Example SystemC Execution

This is an example similar to the Example C++ Execution, but using SystemC. We’ll also explicitly run make.

First you need Verilator installed, see Installation. In brief, if you installed Verilator using the package manager of your operating system, or did a make install to place Verilator into your default path, you do not need anything special in your environment, and should not have VERILATOR_ROOT set. However, if you installed Verilator from sources and want to run Verilator out of where you compiled Verilator, you need to point to the kit:

# See above; don't do this if using an OS-distributed Verilator
export VERILATOR_ROOT=/path/to/where/verilator/was/installed

Now, let’s create an example Verilog, and SystemC wrapper file:

mkdir test_our_sc
cd test_our_sc

cat >our.v <<'EOF'
  module our (clk);
     input clk;  // Clock is required to get initial activation
     always @(posedge clk)
        begin $display("Hello World"); $finish; end

cat >sc_main.cpp <<'EOF'
  #include "Vour.h"
  int sc_main(int argc, char** argv) {
      Verilated::commandArgs(argc, argv);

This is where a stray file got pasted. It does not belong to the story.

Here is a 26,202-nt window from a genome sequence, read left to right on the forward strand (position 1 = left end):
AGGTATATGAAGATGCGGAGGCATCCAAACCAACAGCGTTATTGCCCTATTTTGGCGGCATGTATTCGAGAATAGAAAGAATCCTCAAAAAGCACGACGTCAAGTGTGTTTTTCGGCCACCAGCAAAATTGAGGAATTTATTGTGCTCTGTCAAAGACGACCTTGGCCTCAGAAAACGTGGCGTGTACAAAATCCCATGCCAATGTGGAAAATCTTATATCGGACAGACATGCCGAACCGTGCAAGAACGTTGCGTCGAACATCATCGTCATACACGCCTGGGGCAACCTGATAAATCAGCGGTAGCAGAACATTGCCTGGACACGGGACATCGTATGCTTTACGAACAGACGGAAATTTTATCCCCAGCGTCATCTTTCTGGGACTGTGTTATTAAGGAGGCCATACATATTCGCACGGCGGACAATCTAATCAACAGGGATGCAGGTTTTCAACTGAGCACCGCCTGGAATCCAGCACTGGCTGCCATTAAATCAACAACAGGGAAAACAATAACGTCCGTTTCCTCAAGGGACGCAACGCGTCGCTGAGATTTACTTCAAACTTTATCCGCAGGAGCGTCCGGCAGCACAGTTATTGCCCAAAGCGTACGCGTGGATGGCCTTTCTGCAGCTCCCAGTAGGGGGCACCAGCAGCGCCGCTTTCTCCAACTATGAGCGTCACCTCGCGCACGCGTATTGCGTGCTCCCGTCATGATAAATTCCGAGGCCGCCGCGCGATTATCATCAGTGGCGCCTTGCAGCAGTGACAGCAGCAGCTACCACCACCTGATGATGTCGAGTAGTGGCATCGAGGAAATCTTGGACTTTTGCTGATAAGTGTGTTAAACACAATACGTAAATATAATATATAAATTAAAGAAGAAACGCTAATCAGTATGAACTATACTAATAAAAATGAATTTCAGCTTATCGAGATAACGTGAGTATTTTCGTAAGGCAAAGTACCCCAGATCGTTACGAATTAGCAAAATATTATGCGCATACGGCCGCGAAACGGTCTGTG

sc_clock clk{"clk", 10, SC_NS, 0.5, 3, SC_NS, true};
      Vour* top = new Vour{"top"};
      while (!Verilated::gotFinish()) { sc_start(1, SC_NS); }
      delete top;
      return 0;

Now we run Verilator on our little example:

verilator --sc --exe -Wall sc_main.cpp our.v

This example does not use –build, therefore we need to explicitly compile it:

make -j -C obj_dir -f Vour.mk Vour

And now we run it:


And we get, after the SystemC banner, the same output as the C++ example:

SystemC 2.3.3-Accellera

Hello World
- our.v:4: Verilog $finish

Really, you’re better off using a Makefile to run the steps for you so when your source changes it will automatically run all of the appropriate steps. For examples that do this see the examples directory in the distribution.